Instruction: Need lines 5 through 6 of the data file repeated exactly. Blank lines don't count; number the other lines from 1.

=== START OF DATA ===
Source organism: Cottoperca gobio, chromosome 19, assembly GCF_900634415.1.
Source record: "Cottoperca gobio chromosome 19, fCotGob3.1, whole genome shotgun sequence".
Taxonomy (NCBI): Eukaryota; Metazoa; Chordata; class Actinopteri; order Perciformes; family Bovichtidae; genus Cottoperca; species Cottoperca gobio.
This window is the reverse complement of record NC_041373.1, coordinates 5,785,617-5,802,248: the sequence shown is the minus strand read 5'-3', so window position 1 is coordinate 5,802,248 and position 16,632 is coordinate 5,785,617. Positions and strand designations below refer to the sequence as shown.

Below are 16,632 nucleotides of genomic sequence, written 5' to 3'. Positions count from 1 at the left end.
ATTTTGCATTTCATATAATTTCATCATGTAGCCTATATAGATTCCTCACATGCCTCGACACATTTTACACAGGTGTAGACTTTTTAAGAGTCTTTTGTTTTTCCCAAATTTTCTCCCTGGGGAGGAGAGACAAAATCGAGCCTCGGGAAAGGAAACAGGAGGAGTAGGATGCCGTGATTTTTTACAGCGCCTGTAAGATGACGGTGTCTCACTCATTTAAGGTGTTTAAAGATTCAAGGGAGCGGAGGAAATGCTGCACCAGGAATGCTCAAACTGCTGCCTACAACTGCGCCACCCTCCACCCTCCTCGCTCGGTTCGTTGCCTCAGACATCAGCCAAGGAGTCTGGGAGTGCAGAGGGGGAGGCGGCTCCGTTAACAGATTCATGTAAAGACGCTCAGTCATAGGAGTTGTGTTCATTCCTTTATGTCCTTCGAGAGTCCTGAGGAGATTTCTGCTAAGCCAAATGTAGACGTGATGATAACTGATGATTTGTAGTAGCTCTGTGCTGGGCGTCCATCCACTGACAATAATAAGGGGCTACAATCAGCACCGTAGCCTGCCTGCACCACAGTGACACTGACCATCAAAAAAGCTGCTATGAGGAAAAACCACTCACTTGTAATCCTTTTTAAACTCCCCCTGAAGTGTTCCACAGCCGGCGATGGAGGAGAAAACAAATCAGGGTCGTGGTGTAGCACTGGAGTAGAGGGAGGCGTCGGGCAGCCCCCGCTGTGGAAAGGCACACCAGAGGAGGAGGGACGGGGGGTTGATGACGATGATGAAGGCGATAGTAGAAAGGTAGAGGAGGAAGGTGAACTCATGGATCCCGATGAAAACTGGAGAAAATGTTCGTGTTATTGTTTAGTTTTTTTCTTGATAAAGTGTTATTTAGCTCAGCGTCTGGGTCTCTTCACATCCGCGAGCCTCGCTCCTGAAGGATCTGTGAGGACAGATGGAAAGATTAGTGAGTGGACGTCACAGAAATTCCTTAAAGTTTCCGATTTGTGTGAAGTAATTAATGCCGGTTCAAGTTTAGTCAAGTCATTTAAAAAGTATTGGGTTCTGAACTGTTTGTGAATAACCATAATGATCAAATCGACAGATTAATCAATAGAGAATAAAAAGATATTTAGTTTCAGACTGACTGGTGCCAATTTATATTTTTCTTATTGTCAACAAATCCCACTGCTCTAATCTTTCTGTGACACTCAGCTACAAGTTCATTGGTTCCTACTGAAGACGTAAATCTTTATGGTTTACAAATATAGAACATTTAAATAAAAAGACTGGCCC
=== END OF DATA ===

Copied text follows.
Below are 16,632 nucleotides of genomic sequence, written 5' to 3'. Positions count from 1 at the left end.
ATTTTGCATTTCATATAATTTCATCATGTAGCCTATATAGATTCCTCACATGCCTCGACACATTTTACACAGGTGTAGACTTTTTAAGAGTCTTTTGTTTTTCCCAAATTTTCTCCCTGGGGAGGAGAGACAAAATCGAGCCTCGGGAAAGGAAACAGGAGGAGTAGGATGCCGTGATTTTTTACAGCGCCTGTAAGATGACGGTGTCTCACTCATTTAAGGTGTTTAAAGATTCAAGGGAGCGGAGGAAATGCTGCACCAGGAATGCTCAAACTGCTGCCTACAACTGCGCCACCCTCCACCCTCCTCGCTCGGTTCGTTGCCTCAGACATCAGCCAAGGAGTCTGGGAGTGCAGAGGGGGAGGCGGCTCCGTTAACAGATTCATGTAAAGACGCTCAGTCATAGGAGTTGTGTTCATTCCTTTATGTCCTTCGAGAGTCCTGAGGAGATTTCTGCTAAGCCAAATGTAGACGTGATGATAACTGATGATTTGTAGTAGCTCTGTGCTGGGCGTCCATCCACTGACAATAATAAGGGGCTACAATCAGCACCGTAGCCTGCCTGCACCACAGTGACACTGACCATCAAAAAAGCTGCTATGAGGAAAAACCACTCACTTGTAATCCTTTTTAAACTCCCCCTGAAGTGTTCCACAGCCGGCGATGGAGGAGAAAACAAATCAGGGTCGTGGTGTAGCACTGGAGTAGAGGGAGGCGTCGGGCAGCCCCCGCTGTGGAAAGGCACACCAGAGGAGGAGGGACGGGGGGTTGATGACGATGATGAAGGCGATAGTAGAAAGGTAGAGGAGGAAGGTGAACTCATGGATCCCGATGAAAACTGGAGAAAATGTTCGTGTTATTGTTTAGTTTTTTTCTTGATAAAGTGTTATTTAGCTCAGCGTCTGGGTCTCTTCACATCCGCGAGCCTCGCTCCTGAAGGATCTGTGAGGACAGATGGAAAGATTAGTGAGTGGACGTCACAGAAATTCCTTAAAGTTTCCGATTTGTGTGAAGTAATTAATGCCGGTTCAAGTTTAGTCAAGTCATTTAAAAAGTATTGGGTTCTGAACTGTTTGTGAATAACCATAATGATCAAATCGACAGATTAATCAATAGAGAATAAAAAGATATTTAGTTTCAGACTGACTGGTGCCAATTTATATTTTTCTTATTGTCAACAAATCCCACTGCTCTAATCTTTCTGTGACACTCAGCTACAAGTTCATTGGTTCCTACTGAAGACGTAAATCTTTATGGTTTACAAATATAGAACATTTAAATAAAAAGACTGGCCC